Autistic students don't lack intelligence. How are we measuring IQ? There are many intelligences, so why would we focus on one way to measure it. Do we do that with other students? The touch devices can be a tool to help students with autism demonstrate their intelligence, just like it is being used with the students in my class who are excited and engaged in their learning because of technology.

ABA/IBI are not the only evidence-based treatment for students with autism. Listening to Jonathan speak about navigating the maze of autism treatments was a breath of fresh air. He talked about the principles of multi-treatment designs and that we can learn from different approaches. As a teacher I am open and try different things to reach my students. Granted, I am not doing therapy, but I am a practitioner who has the option of using technology to teach my students and have them demonstrate their knowledge. Is it not a moral imperative that I do what I can to reach ALL my students?

There isn't a 5-year window for development in autistic children. There isn't any scientific evidence that shows that learning slows down after 5 years of age, science confirms that the brain remains 'plastic' throughout life, and we really shouldn't interpret 'early intervention' as intervention only works early! The technology is a tool, it might meet the needs of the student and it might not - no harm in trying it out as I would any other teaching tool.

Socialization of children with autism doesn't necessarily happen best with peers. The social skills that are evident in neurotypical children are most often 'missing' with kids that have autism. Autistic children have low eye contact, lack social motivation, imitation, understanding, and generalization. If you want autistic children to socialize with other children it would be more effective to teach them the above mentioned social skills. Examples of how this could be done are through 1:1 facilitated play dates and adult play and instruction. In the second phase of our project we will be inviting our autistic friends to visit our classroom. While they visit, I was hoping that they would sit with one of my "model" students - confident, compassionate, and capable with the technology. I am open to introducing the technology to the autistic students in a variety of ways - it doesn't have to happen the way we envisioned it. It should play out in a comfortable way for our visiting students.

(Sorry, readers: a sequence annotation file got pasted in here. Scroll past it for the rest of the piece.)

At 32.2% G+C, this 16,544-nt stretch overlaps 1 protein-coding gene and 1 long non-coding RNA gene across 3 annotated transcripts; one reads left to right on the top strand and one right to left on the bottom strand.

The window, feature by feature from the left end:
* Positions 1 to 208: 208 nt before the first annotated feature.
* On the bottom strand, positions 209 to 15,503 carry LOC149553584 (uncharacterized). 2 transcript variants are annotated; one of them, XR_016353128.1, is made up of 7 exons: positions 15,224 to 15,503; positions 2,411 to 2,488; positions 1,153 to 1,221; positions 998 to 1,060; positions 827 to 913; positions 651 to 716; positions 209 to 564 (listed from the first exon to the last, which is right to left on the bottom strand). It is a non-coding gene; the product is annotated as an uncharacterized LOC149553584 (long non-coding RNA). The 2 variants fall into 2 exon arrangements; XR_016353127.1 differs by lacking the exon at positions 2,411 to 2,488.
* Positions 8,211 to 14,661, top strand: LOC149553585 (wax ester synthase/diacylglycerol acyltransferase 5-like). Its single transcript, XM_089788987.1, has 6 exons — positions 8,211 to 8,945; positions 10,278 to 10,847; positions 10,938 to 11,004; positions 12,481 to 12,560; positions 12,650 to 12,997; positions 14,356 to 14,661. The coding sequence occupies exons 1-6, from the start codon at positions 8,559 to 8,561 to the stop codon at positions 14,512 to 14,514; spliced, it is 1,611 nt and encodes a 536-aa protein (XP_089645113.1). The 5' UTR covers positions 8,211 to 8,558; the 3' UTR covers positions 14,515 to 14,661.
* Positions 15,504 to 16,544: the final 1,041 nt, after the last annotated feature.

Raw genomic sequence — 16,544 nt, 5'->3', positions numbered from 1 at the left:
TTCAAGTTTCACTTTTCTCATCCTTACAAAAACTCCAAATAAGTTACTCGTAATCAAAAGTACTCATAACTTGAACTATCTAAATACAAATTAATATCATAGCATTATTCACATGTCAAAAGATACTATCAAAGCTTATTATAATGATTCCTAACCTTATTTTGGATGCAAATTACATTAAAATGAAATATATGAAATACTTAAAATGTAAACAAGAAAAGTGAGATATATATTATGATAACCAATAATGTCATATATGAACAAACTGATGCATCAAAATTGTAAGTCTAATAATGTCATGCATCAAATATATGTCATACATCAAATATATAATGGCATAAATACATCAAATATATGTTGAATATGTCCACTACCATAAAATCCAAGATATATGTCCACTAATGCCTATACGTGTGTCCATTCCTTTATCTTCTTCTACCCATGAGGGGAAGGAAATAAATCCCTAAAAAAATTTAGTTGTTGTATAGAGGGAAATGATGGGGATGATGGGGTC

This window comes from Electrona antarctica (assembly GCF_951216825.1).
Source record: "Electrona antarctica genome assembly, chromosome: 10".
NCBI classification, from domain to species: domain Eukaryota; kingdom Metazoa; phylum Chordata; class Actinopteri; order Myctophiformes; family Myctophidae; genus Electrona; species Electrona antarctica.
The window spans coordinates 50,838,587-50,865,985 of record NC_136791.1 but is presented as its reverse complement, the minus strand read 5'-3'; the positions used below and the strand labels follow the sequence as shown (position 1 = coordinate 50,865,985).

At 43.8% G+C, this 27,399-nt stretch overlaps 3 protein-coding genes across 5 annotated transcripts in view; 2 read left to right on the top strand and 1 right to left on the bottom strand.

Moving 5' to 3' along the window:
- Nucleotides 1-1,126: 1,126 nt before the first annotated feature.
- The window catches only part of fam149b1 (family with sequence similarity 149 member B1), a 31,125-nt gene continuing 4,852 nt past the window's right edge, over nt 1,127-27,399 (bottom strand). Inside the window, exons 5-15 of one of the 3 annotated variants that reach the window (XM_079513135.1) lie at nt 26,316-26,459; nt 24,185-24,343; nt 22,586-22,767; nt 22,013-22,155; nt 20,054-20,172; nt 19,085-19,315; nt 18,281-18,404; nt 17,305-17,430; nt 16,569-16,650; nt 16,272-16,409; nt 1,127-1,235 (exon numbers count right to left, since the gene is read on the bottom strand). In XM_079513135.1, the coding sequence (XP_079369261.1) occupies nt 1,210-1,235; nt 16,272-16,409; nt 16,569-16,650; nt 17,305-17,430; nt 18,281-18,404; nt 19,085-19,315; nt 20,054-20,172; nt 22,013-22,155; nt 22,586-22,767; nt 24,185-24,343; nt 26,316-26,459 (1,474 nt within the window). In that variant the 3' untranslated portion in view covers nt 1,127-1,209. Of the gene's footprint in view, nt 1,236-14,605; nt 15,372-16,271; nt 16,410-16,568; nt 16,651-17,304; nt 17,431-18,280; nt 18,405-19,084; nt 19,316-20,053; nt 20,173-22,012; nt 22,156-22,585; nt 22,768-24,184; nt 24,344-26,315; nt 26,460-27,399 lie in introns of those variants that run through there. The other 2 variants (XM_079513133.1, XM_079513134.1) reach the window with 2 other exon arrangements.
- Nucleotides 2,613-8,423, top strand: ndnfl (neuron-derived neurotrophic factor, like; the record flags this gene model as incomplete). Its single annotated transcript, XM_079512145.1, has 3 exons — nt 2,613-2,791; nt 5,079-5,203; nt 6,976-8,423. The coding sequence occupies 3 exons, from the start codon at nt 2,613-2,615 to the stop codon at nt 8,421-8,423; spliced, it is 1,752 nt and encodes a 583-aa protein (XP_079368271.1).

We need to continue to challenge the myths. We need to be more accepting, curious, and take an active role in rewriting how to work with children who have autism. Soft eyes, open heart, and an inviting mind can take people places they have never been before. I am looking forward to the journey.


  1. Hello R. Chidiac-- (Jonathan Alderson writing here) Wow! What a great summary of the seminar you attended. I am so happy to learn that you found my seminar enjoyable and most importantly useful in your work with students. "Soft eyes, open heart, and an inviting [curious] mind" Yes! Yes!

  2. Great to hear from you Jonathan! Thanks for reading and commenting on my experience at your seminar. I hope you continue to check in and see what we are up to. Take care.